Britain's House of Commons dissolved for June 8 snap pollsBritish Parliament's House of Commons was officially dissolved today with all business coming to an end ahead of the June 8 snap general election announced by Prime Minister Theresa May.
The British Parliament's House of Commons was officially dissolved today with all business coming to an end ahead of the June 8 snap general election announced by Prime Minister Theresa May.
May met with Queen Elizabeth II at Buckingham Palace and marked the dissolution of the 650-member House of Commons or the lower house.
Her meeting with the 91-year-old monarch marked the formal start of campaigning for the election even though all political parties have already begun canvassing.
May is also set to make a brief announcement outside her official Downing Street residence later today following her palace audience with the queen.
"The dissolution of Parliament took place on Wednesday 3 May 2017. All business in the House of Commons has come to an end and there are no MPs. Every seat in the Commons is vacant until after the general election on 8 June 2017," the British Parliament said in a statement on its website.
Under the British law, the Parliament must be dissolved at least 25 working days before a general election.
However, the Parliament is "prorogued" several days ahead of being dissolved, meaning all parliamentary business stops but the Parliament still technically exists until dissolution.
After the dissolution, every seat in the House of Commons becomes vacant and members of parliament temporarily lose all privileges associated with their station.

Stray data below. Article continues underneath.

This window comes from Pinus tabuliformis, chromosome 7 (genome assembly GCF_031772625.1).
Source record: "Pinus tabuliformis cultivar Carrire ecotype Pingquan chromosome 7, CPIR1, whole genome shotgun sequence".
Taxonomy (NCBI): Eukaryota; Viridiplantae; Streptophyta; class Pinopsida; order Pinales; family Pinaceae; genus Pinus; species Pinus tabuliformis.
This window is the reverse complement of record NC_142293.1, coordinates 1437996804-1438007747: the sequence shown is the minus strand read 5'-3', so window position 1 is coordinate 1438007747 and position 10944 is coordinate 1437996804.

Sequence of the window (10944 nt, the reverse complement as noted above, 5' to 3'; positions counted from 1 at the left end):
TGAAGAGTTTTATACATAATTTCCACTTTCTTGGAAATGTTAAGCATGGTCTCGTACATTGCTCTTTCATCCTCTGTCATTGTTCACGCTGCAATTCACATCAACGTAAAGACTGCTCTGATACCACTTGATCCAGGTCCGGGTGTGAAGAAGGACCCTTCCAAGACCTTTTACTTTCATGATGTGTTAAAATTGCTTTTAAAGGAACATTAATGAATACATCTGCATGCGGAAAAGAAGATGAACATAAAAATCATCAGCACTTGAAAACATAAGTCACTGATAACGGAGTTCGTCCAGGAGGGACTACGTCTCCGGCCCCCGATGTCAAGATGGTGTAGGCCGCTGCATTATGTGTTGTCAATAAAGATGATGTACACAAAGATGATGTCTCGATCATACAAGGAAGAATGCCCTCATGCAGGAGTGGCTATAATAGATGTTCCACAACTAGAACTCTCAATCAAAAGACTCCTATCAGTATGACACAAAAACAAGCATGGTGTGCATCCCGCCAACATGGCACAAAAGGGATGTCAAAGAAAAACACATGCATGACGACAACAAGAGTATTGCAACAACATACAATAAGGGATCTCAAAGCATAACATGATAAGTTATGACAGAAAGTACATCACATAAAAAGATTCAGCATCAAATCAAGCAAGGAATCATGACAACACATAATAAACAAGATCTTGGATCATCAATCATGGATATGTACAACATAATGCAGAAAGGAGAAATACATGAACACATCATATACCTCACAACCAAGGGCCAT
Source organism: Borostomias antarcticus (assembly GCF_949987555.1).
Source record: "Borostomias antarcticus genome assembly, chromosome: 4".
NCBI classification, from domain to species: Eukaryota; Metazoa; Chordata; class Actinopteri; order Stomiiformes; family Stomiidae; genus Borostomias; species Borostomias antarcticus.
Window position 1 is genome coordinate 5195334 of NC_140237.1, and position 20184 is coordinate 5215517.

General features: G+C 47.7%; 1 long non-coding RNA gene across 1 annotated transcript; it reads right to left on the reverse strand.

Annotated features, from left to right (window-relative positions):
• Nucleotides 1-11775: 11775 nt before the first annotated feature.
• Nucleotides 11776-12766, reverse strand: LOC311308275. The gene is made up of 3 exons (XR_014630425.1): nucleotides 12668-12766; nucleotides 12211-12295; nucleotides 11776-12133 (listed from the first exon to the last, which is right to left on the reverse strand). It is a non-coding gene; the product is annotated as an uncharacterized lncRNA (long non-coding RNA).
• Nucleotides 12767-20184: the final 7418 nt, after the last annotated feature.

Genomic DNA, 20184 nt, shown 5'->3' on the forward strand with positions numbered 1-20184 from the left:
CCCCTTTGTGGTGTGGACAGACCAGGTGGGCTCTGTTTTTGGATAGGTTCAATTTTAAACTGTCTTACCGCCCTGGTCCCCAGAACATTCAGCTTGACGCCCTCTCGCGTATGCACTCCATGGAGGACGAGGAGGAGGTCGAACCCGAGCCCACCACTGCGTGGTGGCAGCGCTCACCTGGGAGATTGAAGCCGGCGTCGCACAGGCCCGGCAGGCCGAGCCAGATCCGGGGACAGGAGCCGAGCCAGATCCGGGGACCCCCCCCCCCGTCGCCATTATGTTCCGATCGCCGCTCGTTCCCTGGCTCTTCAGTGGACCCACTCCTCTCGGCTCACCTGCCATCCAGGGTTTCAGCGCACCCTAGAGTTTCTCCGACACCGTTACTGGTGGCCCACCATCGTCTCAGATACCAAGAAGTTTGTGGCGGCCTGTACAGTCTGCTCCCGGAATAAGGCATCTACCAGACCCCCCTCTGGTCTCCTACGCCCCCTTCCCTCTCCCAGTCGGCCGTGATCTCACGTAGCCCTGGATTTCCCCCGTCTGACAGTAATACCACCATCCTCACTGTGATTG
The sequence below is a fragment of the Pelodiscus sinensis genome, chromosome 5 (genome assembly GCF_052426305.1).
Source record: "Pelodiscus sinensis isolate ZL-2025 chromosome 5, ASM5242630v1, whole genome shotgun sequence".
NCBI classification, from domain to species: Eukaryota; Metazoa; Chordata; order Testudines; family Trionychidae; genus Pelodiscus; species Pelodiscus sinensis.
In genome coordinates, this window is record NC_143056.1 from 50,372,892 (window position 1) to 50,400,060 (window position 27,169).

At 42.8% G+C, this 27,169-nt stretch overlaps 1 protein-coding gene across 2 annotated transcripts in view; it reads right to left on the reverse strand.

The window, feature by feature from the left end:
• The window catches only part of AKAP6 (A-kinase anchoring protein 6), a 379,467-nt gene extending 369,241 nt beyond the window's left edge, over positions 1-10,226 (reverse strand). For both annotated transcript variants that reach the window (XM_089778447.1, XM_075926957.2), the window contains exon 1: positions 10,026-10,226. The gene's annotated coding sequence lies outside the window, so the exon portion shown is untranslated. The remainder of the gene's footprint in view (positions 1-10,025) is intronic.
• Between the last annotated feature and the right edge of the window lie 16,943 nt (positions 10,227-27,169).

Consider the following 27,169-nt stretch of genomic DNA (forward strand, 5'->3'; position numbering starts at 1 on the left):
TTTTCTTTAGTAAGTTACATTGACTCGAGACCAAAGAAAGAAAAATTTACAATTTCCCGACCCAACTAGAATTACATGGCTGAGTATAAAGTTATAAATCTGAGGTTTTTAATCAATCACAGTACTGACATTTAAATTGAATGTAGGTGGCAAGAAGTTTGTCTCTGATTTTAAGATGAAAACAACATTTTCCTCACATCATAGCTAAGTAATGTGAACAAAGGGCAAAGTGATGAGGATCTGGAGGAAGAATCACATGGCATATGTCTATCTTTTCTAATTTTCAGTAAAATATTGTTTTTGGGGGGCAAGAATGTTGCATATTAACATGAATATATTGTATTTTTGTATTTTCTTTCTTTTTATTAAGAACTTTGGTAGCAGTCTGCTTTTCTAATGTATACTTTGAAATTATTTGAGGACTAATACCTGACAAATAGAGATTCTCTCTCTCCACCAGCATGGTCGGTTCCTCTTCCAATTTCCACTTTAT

But MPs with ministerial positions continue with their duties until the elections.
May, who received the Parliament's backing last month to hold snap polls, is currently leading in most opinion polls to win a majority mandate for her Conservative party which, she believes, needs to carry Brexit negotiations forward.
Her decision to hold a snap general election took everyone by surprise, including the queen, who will have to "dress-down" for the new UK Parliament opening next month due to shortage of time to rehearse for the event.
The British monarch is responsible for the ceremonial opening of Parliament business every year, which involves considerable pomp and ceremony including being dressed up in flowing robes.
However, this time the queen will wear a day dress and hat for the ceremony and not the imperial state crown as she delivers the queens Speech outlining the governments plans for the year ahead on June 19.
The date also means that the queen has had to cancel the Order of the Garter ceremony when she hands over royal medals at Windsor Castle, for the first time in 30 years.
Buckingham Palace said in a statement that "to allow her majesty to attend in support of the parliamentary and constitutional process, the queens programme of engagements has been revised.
"As a result, the annual service for the Order of the Garter, which had been due to take place on 19th June, has been cancelled.
Additionally, owing to the revised calendar, the state opening of the Parliament will take place with reduced ceremonial elements".